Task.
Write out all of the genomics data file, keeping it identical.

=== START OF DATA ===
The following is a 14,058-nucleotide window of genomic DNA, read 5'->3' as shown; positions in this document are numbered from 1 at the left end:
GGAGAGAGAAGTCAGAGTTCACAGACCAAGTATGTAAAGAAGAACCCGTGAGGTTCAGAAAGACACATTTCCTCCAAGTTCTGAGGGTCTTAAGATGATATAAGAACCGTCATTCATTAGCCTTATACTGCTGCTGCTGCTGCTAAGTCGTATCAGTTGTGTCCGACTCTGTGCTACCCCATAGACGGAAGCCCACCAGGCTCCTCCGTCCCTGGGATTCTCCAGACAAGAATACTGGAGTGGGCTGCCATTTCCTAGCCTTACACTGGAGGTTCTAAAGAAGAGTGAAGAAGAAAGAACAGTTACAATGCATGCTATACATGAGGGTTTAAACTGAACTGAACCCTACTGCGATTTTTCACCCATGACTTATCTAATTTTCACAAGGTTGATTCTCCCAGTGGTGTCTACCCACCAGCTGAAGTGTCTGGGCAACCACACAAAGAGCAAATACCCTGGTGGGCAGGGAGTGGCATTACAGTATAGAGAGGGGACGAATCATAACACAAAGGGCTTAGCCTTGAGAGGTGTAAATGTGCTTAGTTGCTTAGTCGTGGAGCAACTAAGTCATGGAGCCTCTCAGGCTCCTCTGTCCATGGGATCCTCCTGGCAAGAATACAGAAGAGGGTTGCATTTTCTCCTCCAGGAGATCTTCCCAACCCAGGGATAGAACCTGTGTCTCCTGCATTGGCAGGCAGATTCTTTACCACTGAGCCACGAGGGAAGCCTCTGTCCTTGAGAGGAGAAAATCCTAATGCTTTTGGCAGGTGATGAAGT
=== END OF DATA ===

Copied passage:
The following is a 14,058-nucleotide window of genomic DNA, read 5'->3' as shown; positions in this document are numbered from 1 at the left end:
GGAGAGAGAAGTCAGAGTTCACAGACCAAGTATGTAAAGAAGAACCCGTGAGGTTCAGAAAGACACATTTCCTCCAAGTTCTGAGGGTCTTAAGATGATATAAGAACCGTCATTCATTAGCCTTATACTGCTGCTGCTGCTGCTAAGTCGTATCAGTTGTGTCCGACTCTGTGCTACCCCATAGACGGAAGCCCACCAGGCTCCTCCGTCCCTGGGATTCTCCAGACAAGAATACTGGAGTGGGCTGCCATTTCCTAGCCTTACACTGGAGGTTCTAAAGAAGAGTGAAGAAGAAAGAACAGTTACAATGCATGCTATACATGAGGGTTTAAACTGAACTGAACCCTACTGCGATTTTTCACCCATGACTTATCTAATTTTCACAAGGTTGATTCTCCCAGTGGTGTCTACCCACCAGCTGAAGTGTCTGGGCAACCACACAAAGAGCAAATACCCTGGTGGGCAGGGAGTGGCATTACAGTATAGAGAGGGGACGAATCATAACACAAAGGGCTTAGCCTTGAGAGGTGTAAATGTGCTTAGTTGCTTAGTCGTGGAGCAACTAAGTCATGGAGCCTCTCAGGCTCCTCTGTCCATGGGATCCTCCTGGCAAGAATACAGAAGAGGGTTGCATTTTCTCCTCCAGGAGATCTTCCCAACCCAGGGATAGAACCTGTGTCTCCTGCATTGGCAGGCAGATTCTTTACCACTGAGCCACGAGGGAAGCCTCTGTCCTTGAGAGGAGAAAATCCTAATGCTTTTGGCAGGTGATGAAGT